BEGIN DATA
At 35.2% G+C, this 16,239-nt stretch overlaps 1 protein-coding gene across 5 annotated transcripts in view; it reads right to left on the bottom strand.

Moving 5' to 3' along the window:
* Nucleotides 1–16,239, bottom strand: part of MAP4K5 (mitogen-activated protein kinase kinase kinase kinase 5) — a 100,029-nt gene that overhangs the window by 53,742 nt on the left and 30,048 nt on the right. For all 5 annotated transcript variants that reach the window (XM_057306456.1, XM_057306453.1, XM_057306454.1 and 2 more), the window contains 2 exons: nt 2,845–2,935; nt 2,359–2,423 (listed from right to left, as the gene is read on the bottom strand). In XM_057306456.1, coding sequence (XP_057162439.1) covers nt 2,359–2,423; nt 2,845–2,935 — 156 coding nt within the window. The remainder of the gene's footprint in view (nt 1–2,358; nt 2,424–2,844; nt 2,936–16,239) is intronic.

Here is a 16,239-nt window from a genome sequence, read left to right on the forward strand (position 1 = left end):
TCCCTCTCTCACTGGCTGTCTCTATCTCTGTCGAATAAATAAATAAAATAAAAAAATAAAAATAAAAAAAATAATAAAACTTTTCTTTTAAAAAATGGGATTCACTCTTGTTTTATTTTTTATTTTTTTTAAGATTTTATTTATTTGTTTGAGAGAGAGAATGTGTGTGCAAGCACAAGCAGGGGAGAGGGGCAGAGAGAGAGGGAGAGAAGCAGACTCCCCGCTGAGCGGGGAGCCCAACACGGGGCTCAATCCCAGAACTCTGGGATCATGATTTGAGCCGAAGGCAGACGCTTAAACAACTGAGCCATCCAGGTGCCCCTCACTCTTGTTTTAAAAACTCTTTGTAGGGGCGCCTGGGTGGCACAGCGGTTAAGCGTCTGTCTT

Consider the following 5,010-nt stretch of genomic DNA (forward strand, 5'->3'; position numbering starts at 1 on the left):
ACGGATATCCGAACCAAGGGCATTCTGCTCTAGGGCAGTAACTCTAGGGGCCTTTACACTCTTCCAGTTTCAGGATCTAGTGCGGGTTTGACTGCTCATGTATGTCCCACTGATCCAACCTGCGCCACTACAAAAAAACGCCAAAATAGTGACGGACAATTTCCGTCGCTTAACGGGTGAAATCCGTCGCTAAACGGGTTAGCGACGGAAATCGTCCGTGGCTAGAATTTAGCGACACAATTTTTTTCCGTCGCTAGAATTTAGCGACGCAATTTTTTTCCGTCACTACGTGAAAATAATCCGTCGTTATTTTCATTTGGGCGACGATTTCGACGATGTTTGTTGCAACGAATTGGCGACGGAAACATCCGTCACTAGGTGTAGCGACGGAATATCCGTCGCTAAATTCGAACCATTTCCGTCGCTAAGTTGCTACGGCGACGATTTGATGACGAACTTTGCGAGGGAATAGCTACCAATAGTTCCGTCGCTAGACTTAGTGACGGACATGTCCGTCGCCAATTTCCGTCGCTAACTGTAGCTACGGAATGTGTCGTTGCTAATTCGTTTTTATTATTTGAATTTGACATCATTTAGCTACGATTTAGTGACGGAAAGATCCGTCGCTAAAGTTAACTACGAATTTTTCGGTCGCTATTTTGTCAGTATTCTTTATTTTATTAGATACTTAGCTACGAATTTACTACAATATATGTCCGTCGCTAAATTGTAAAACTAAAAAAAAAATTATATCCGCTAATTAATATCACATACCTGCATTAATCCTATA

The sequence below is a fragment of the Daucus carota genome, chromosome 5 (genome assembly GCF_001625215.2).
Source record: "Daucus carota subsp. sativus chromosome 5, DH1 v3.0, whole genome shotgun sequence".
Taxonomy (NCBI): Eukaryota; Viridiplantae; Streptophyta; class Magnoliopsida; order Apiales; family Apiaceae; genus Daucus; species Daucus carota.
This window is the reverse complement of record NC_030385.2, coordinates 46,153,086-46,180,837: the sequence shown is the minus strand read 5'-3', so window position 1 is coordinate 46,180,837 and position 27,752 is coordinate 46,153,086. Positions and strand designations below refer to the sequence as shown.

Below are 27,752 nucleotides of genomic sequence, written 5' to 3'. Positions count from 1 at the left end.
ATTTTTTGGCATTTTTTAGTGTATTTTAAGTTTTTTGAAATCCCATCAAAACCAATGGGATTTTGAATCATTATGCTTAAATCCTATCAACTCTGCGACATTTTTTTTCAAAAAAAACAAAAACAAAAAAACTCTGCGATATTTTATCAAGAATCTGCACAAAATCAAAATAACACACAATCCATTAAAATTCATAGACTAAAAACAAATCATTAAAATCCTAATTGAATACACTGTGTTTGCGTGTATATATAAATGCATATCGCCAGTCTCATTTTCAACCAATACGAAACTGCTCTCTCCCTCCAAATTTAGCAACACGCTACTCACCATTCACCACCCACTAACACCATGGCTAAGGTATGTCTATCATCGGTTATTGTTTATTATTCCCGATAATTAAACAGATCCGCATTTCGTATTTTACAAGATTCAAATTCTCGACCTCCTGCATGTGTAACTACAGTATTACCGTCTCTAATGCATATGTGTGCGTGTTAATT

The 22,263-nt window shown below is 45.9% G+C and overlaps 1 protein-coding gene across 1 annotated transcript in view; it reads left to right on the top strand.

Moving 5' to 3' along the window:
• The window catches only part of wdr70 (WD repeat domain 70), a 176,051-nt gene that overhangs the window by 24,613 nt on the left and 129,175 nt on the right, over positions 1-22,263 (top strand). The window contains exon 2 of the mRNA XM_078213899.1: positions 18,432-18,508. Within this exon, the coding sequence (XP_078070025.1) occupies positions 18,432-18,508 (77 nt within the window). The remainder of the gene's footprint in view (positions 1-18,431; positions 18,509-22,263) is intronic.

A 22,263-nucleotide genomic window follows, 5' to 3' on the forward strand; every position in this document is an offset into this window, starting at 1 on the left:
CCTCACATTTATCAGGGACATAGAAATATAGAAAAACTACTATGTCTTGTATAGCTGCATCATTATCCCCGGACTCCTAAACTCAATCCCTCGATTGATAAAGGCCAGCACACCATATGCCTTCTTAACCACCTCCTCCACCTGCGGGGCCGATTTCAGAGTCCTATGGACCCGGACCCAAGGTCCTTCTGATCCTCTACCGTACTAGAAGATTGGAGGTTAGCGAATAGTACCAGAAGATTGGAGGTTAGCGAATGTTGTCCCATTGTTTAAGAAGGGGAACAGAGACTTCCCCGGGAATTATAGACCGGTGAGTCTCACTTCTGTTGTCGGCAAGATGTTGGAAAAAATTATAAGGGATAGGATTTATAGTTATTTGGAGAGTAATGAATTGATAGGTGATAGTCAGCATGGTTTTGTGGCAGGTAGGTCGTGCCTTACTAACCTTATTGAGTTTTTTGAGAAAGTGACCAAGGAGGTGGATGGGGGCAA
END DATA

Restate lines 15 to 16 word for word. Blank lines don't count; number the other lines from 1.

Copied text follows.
Moving 5' to 3' along the window:
• The window catches only part of wdr70 (WD repeat domain 70), a 176,051-nt gene that overhangs the window by 24,613 nt on the left and 129,175 nt on the right, over positions 1-22,263 (top strand). The window contains exon 2 of the mRNA XM_078213899.1: positions 18,432-18,508. Within this exon, the coding sequence (XP_078070025.1) occupies positions 18,432-18,508 (77 nt within the window). The remainder of the gene's footprint in view (positions 1-18,431; positions 18,509-22,263) is intronic.